3) In the Lord Jesus Christ seven letters to seven local churches in Revelation 2-3 Jesus praises the church of Ephesus for "your deeds and your toil and perseverance, and that you cannot tolerate evil men, and you put to the test those who call themselves apostles, and they are not, and you found them to be false; and you have perseverance and have endured for My name’s sake, and have not grown weary."  In start contrast, those who call out theological error or who draw up doctrinal boundaries are looked down upon by many within the professing evangelical church.  Matthew 7:1-5 is probably the most misapplied verse in the entire New Testament.  "Judge not, lest you be judged" we're often told.  Compare Matthew 7 with 1 Corinthians 5 and Matthew 18:15-17 and you will no doubt see exactly what I mean here.

In this same series of inspired letters the Lord publicly rebukes the church at Pergamum for doing something that is widely accepted today- and what's that?  The sinful toleration of false doctrine.  Revelation 2:14-17a.  But I have a few things against you, because you have there some who hold the teaching of Balaam, who kept teaching Balak to put a stumbling block before the sons of Israel, to eat things sacrificed to idols and to commit acts of immorality. 15 So you also have some who in the same way hold the teaching of the Nicolaitans. Therefore repent; or else I am coming to you quickly, and I will make war against them with the sword of My mouth. He who has an ear, let him hear what the Spirit says to the churches.

Having disconnected ourselves from the past, modern day American evangelicals often forget that every precious doctrine of the Christian faith that we hold dear has been passed down to us through a trail of tears and blood.  William Tyndale for example, was martyred for the crime of printing the Holy Bible in the English language.  Heaven forbid that ordinary lay people have access to the Scriptures in their own language; so that they can know for certain that what their church leaders tell them is in fact biblical and true (see Acts 17:11).  One also thinks of some other "heroes of the faith" such as Polycarp, Justin Martyr,  Hugh Latimer and Nicolas Ridley, and Lady Jane Grey.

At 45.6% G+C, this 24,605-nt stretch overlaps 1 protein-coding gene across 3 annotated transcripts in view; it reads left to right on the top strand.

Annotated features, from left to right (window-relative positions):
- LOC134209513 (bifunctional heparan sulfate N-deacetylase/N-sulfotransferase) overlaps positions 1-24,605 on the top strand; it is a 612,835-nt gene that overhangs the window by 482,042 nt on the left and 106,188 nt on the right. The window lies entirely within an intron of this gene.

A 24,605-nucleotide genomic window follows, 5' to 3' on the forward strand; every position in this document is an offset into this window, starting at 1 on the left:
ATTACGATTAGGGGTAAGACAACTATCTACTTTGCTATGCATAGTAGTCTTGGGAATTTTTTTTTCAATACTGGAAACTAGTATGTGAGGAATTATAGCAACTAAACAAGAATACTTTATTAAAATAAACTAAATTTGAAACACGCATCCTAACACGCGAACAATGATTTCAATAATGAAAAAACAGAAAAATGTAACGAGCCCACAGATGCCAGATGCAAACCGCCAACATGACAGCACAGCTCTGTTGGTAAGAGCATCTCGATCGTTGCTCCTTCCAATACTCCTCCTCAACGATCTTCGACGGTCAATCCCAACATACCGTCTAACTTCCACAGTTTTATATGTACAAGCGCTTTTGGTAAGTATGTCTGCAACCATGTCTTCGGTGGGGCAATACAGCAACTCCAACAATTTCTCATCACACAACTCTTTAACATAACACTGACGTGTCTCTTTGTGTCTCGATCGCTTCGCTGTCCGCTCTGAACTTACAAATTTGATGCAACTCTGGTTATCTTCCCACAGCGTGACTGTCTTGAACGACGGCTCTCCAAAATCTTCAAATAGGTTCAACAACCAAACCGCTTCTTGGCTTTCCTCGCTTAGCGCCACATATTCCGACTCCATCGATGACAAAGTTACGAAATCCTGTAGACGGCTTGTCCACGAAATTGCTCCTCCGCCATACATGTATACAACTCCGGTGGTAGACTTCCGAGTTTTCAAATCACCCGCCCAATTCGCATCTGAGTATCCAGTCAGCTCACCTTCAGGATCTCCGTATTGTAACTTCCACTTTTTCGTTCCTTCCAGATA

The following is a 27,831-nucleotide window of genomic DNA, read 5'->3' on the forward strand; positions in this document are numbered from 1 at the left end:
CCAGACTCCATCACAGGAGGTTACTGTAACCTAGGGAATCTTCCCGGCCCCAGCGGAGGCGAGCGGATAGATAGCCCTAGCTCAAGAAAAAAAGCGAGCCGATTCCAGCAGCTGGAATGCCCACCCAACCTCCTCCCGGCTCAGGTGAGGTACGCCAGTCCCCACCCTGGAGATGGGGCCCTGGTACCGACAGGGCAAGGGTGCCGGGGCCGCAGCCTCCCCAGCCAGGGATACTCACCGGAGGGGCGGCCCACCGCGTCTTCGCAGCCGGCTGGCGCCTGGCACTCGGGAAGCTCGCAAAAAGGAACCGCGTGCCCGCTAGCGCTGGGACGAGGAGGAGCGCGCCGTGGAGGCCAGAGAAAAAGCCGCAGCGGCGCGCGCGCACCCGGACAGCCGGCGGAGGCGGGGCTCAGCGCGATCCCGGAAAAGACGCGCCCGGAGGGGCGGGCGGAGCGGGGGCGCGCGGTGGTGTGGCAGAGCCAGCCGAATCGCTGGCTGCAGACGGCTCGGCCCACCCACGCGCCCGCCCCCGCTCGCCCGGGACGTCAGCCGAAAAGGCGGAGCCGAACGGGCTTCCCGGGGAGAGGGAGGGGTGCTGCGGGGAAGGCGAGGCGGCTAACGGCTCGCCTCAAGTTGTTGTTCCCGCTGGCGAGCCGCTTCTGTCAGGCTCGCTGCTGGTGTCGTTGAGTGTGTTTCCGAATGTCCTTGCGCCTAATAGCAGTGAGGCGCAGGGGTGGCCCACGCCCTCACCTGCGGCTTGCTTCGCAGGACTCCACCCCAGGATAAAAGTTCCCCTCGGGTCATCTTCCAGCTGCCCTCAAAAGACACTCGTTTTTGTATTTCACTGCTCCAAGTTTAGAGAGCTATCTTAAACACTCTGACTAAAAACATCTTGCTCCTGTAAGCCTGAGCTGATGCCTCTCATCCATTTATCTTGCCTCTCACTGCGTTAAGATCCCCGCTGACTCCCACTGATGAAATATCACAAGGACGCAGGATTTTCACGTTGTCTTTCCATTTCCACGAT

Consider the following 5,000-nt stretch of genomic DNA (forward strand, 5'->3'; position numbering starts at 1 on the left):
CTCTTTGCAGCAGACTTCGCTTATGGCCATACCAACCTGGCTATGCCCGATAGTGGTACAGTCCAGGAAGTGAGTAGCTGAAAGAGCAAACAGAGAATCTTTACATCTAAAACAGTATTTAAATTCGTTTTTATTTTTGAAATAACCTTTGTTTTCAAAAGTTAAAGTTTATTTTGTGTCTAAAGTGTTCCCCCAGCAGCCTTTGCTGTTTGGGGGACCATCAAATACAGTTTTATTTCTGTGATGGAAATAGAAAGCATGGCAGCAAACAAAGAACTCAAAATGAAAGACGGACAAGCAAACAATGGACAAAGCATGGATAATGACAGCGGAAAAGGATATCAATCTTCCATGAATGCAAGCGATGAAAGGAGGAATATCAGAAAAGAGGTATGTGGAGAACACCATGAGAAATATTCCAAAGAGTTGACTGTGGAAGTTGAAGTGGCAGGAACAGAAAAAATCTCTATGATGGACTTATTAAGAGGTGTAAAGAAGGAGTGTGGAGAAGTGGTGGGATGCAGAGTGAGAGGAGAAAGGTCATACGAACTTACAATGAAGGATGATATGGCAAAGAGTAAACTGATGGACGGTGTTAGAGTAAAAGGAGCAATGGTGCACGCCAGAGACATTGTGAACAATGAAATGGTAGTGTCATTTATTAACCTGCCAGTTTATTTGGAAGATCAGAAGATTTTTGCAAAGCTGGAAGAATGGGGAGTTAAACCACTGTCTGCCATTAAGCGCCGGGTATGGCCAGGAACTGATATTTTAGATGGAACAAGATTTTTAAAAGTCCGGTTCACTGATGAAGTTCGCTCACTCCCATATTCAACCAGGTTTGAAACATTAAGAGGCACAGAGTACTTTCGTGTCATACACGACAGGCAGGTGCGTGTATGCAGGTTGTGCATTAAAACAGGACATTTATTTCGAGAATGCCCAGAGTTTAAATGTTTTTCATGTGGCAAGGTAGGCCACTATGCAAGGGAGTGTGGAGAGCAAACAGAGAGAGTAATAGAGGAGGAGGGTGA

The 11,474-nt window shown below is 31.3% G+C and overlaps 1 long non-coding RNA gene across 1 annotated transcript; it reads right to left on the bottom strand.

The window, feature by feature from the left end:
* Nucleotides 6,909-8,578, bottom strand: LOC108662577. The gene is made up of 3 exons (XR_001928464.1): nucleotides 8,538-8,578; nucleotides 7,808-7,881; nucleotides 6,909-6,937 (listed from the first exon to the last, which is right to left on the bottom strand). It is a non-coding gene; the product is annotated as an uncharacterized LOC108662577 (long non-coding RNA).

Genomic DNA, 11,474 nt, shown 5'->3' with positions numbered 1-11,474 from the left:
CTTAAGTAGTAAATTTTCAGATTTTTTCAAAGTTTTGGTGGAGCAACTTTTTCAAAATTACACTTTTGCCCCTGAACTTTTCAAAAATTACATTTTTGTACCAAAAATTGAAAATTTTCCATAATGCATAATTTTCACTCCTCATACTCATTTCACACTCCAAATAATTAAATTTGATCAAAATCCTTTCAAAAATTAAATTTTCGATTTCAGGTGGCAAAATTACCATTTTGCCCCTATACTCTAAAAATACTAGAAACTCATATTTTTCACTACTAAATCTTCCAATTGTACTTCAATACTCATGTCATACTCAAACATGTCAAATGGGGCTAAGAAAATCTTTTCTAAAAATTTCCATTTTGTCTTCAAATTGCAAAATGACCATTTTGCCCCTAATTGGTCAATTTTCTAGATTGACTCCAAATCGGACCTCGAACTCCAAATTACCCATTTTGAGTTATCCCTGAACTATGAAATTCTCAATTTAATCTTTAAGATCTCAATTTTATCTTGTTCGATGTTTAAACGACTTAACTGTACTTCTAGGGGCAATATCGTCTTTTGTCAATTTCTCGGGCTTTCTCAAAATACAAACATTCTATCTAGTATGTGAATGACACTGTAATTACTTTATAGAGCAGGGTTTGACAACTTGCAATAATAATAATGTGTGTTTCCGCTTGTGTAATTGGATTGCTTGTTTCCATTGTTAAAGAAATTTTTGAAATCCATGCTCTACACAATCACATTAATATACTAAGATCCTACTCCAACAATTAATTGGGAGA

The courageous example of the saints of old (see Hebrews 11:1-12:3) inspires and convicts me of what the Lord God requires of each generation of believers.  Namely: "Guard the deposit!"  "Fight the good fight!"  "Exhort in sound doctrine AND refute those who contradict it!"  "Contend earnestly for the faith!"  "Preach and teach these things!"  "Pay close attention to your life and your doctrine!"   "Suffer as a good soldier of Jesus Christ!"  "Endure suffering for the sake of those who are elect."  "Protect what has been entrusted to you!"  

May all who come behind us find us faithful, or in the words of the Gettys;
O church, arise, and put your armor on; Hear the call of Christ our captain.
For now the weak can say that they are strong
In the strength that God has given.
With shield of faith and belt of truth,
We’ll stand against the devil’s lies.
An army bold, whose battle cry is love,
Reaching out to those in darkness.
Our call to war, to love the captive soul,
But to rage against the captor;
And with the sword that makes the wounded whole,
We will fight with faith and valor.
When faced with trials on every side,
We know the outcome is secure.
And Christ will have the prize for which He died:
An inheritance of nations.